Though the parallel shouldn't be pushed too far, in some ways Christian/Muslim relations today might be compared to where things stood with personal computers back in the early 1980s. Everybody knew PCs were the future, but they wouldn't change the world until a simple, appealing, and reasonably standard way of making them work emerged.
All Things Catholic
Ever since his famous warning about a “dictatorship of relativism” shortly before his election three years ago, Pope Benedict XVI has been trying to kick-start a global conversation about truth. In particular, Benedict yearns for a new look at truth within the Western secular academy, that exotic region where Jacques Derrida’s relativist maxim “there is nothing outside the text” has, ironically, achieved the status of a near-absolute.
On Wednesday I spoke at the annual World Communications Day luncheon of the Diocese of Brooklyn, hosted by Bishop Nicholas DiMarzio. For this group of media professionals in the New York area, as well as local Catholics, I was asked to ruminate on lessons to be learned from the visit of Pope Benedict XVI to the United States.
Mary Ann Glendon is the eighth Ambassador of the United States to the Holy See, and by most measures she's probably the nominee least in need of on-the-job training. Glendon is a veteran Vatican insider, having represented the Holy See at the 1995 Beijing conference of the United Nations on women, and having served as president of the Pontifical Academy of Social Sciences -- the first woman to head a pontifical academy. A professor at the Harvard Law School, she's also an expert on international legal theory.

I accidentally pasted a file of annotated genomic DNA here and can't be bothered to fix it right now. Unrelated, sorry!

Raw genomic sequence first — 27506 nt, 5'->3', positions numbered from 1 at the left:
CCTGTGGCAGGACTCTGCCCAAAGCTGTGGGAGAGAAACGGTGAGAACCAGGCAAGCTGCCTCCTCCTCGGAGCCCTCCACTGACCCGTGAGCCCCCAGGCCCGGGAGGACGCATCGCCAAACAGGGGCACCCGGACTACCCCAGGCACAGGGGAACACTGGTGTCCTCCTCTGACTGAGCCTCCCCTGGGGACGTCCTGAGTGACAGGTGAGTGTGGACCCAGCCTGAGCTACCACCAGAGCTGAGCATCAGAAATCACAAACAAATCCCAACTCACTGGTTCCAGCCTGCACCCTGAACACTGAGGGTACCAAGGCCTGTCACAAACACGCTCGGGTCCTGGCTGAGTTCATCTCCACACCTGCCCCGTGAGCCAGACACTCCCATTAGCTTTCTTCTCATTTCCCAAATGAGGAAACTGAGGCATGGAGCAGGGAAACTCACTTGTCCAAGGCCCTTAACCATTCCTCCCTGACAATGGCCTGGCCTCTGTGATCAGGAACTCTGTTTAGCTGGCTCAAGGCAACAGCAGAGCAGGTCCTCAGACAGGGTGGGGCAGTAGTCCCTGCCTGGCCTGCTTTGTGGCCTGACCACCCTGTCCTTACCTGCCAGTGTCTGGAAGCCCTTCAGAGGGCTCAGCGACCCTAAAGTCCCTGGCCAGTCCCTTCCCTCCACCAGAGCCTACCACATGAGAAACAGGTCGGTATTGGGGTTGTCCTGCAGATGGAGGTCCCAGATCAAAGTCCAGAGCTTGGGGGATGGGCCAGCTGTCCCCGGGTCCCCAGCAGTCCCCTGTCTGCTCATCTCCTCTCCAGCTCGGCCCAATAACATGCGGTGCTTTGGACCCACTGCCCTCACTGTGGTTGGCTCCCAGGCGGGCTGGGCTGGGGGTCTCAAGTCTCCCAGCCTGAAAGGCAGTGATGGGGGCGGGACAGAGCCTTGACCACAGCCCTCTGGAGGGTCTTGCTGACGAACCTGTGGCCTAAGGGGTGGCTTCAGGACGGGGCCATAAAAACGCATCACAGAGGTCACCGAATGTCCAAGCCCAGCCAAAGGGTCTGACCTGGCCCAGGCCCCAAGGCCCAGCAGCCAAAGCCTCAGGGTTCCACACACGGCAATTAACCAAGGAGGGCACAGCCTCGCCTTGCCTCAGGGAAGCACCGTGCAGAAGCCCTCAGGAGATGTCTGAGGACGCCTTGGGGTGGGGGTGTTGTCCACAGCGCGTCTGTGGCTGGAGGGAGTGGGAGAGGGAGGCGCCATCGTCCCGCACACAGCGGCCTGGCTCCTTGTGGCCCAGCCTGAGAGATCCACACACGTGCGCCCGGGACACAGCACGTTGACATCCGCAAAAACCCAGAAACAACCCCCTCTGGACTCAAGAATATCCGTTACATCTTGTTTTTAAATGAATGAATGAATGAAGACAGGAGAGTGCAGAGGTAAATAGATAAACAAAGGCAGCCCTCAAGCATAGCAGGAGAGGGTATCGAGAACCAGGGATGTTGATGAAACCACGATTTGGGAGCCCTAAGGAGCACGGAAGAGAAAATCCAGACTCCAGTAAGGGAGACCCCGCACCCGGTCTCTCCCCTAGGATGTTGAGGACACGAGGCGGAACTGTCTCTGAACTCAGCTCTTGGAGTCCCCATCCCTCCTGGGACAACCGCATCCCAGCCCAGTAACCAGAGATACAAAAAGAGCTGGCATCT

Prior to Pope Benedict XVI's visit to the United States, some handlers worried that the American media would impose the sexual abuse crisis as the trip's dominant storyline. As it turns out, those fears were misplaced -- the media didn't impose the crisis upon the pope, he imposed it on us.
As Pope Benedict XVI's arrival in the United States approaches, the media is chock full of pieces outlining the challenges the pope faces in America, and trying to anticipate what he might do or say to address them. Perhaps it's fitting that the last word before the curtain goes up, however, should belong to Benedict himself.
Editor's Note: Just as today's column was being posted, John Allen filed the following report on his daily news journal: Vatican fence-mending campaign with Jews picks up steam.
Rarely does an Easter Vigil Mass become a news event, but this year's edition in St. Peter's Basilica certainly got the world's attention. The reason: One of seven new Catholics personally baptized by Pope Benedict XVI happens to be an Egyptian-born Italian journalist and convert from Islam, widely regarded as the successor to Oriana Fallaci in terms of visceral protest against Muslim extremism.
This week's column is intended as a "one-stop-shopping" guide to the April 15-20 visit of Pope Benedict XVI to the United States. There's a lot of material, and it may be best read in chunks rather than at one sitting. I hope it proves a useful overview not just of the highlights of the pope's schedule, but also the trip's background and context.